Wednesday, June 10, 2009

The perils of being an international family

So, I was reading Devan's post yesterday about the struggles of traveling with kids, and I wrote part of this in a comment, but then it got me thinking about it more, so now it's a post.

I love that our family is international. In elementary school when we learned about immigration, I was always so proud of being a "first-generation American," tenuous as that was for me (my dad was born in England but moved to the US when he was six weeks old). Now that I'm older I recognize the more tangible benefits of his birthplace--namely, my British passport. But our family wasn't really international because both of my parents are, essentially, American. The first time I traveled internationally was, I believe, when we went to France when I was nine.

Obviously growing up I became more international, in that I lived in France and then in Senegal, and I've visited ten different countries and have a list a mile long of other countries I plan/hope to visit someday. But that's just an enjoyment of and interest in going other places. It's not that I myself am international in some way.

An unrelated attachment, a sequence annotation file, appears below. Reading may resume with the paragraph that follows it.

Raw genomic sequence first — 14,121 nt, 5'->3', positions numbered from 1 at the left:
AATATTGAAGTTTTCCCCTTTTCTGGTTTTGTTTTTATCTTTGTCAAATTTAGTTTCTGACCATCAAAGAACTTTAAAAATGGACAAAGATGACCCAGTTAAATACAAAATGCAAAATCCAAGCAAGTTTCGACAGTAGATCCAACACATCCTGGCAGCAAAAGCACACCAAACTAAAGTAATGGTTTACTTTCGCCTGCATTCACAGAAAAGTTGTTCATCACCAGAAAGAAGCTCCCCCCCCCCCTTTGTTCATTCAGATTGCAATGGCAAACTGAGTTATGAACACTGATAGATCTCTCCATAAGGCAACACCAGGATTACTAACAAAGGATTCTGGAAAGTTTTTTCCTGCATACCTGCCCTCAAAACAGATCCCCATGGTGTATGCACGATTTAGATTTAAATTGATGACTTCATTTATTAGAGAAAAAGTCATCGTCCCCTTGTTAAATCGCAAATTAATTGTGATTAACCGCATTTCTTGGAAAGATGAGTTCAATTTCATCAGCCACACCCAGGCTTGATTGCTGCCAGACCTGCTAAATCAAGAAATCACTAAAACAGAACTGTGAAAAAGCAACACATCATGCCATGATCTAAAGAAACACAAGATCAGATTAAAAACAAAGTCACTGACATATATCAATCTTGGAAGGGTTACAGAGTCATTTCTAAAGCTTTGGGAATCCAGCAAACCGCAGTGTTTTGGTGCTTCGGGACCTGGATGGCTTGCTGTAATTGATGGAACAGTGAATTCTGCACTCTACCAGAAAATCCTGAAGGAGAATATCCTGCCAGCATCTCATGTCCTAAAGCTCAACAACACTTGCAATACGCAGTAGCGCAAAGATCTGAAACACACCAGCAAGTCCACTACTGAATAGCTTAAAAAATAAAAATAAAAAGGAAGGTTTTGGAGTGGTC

I love that our family will be. There are certainly frustrations with Torsten's family living so far away, like the fact that a simple visit to see his parents is expensive and time-consuming and involves a really long flight, but I love that he has a different perspective on things, and I love that our kids will grow up bilingual, used to traveling, understanding of different perspectives and cultures, knowing that there is more than just the US, you know? I think that's awesome.